“I’m not Jewish myself, but I think it’s important that we all ally ourselves together to say never again, and that includes unequivocally stating that antisemitism is unlawful and unacceptable in our workplaces and in our communities,” said Lucas. “And I’m proud to ally with Jewish colleagues like Commissioner Sonderling and others on the commission. I think it’s really meaningful that we had a unanimous resolution denouncing antisemitism this year.”
Sonderling, whose presentation focused on the federal laws regarding workplace discrimination, thanked Lucas for her leadership on the resolution, stating that his grandparents lived through the Holocaust.
‘They’re kind of afraid to speak up’
The presentation’s focus was on identifying and combating workplace antisemitism from the perspective of employers and employees. After the presentation, Lucas and Sonderling took questions from Brandeis Center president Alyza Lewin and director of legal initiatives Denise Katz-Prober.
Katz-Prober, director of legal initiatives at the Brandeis Center, asked about a new form of antisemitism brought about by Diversity Equity and Inclusion (DEI) program trainings at universities and companies, noting that there has been adverse racial stereotyping not only against Jews but other individuals or groups identified or perceived as white.
“We’ve seen is that there are two problematic consequences. The first being that you have discrete targeted acts of discrimination that are directed at a specific individual employee, but then you might also have sort of the creation through these trainings of almost an orthodoxy in the workplace where employees find it to be intimidating,” she said. “They’re kind of afraid to speak up. And they’re afraid that they’re going to appear as though maybe they disagree or don’t accept this orthodoxy.”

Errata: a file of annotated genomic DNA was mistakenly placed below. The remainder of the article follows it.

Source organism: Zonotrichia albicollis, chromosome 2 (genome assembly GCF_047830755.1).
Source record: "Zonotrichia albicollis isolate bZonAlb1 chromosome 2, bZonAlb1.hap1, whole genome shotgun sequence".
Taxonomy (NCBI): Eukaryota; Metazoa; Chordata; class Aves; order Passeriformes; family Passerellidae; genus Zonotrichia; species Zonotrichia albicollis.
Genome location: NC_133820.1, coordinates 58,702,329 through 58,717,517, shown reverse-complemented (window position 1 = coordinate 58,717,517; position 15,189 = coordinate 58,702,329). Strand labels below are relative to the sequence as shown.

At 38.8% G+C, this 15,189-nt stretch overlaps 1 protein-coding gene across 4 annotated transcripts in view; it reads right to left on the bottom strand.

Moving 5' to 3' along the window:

She asked what recourse employees have against the toxic cultural environment in the workplace created by such training.
Lucas said that it’s sometimes not well understood that training sessions could lead to a hostile environment, but that employees who perceive this hostile environment should first report it to human resources or management, and later if no action is taken, consider reporting it to the EEOC.
Employees should be comfortable speaking up against it, said Lucas, adding: “If you don’t complain, it can be much harder to protect your rights later.”
The event’s moderator—founder and chairman of the Brandeis Center, as well as former U.S. Assistant Secretary of Education Kenneth L. Marcus—said that when there is a bias or hate incident, such as on a university campus, the first response from administration is to defer it to the DEI program to do something about it. Sometimes, these programs find the right solution, he said, but not always. Still, there is a growing amount of anecdotal and research evidence in the prevalence of antisemitism among those working in DEI programs.